The scope of my current research project extends to over a decade of interest in the dramatic shifts climate change will bring to human mobility, which is ushering in a twenty‑first-century “brand” of movement. My climate migration work kicked off during the 2009 United Nations Framework Convention on Climate Change’s (UNFCCC) Conference of the Parties meeting in Copenhagen, which was meant to set the post‑Kyoto direction for the global community. At that time, Ronald Jumeau, Seychelles ambassador to the United Nations and the United States, exhorted legal minds to do the thorny and complex work that certain climate migration scenarios might introduce. His particular concern was the plight of small island nations that face the specter of permanent loss of habitable territory. At a conference side event, Ambassador Jumeau asked the rapt audience:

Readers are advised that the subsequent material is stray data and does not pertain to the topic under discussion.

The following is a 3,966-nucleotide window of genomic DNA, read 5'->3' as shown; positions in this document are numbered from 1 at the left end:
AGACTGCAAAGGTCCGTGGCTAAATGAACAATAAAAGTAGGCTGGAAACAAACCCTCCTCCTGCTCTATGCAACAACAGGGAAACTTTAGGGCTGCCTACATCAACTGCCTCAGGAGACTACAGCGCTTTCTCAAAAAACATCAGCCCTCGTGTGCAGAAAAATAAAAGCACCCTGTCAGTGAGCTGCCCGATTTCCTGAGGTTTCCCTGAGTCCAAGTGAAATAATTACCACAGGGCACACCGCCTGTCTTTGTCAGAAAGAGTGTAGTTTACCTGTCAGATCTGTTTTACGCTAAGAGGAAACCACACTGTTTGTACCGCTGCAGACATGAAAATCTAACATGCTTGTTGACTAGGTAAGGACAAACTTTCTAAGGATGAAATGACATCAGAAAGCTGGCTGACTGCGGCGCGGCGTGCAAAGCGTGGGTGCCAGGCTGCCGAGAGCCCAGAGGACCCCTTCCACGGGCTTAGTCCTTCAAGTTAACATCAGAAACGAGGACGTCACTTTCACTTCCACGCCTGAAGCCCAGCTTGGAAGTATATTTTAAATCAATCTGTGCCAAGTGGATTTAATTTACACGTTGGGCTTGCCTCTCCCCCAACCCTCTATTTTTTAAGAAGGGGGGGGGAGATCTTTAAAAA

When we relocate, what happens to the resources you may have on the seabed? . . . When you relocate and you lose your country, what happens? What’s your status in the country you relocate to? Who are you? Do you have a government there? Government of what? There hasn’t been a government of refugees before.
The frontlines will recede; such is the nature of a changing climate. Loss of habitability concerns are, therefore, universal. According to Jumeau, however: “If you save the islands of the world, you save everybody.”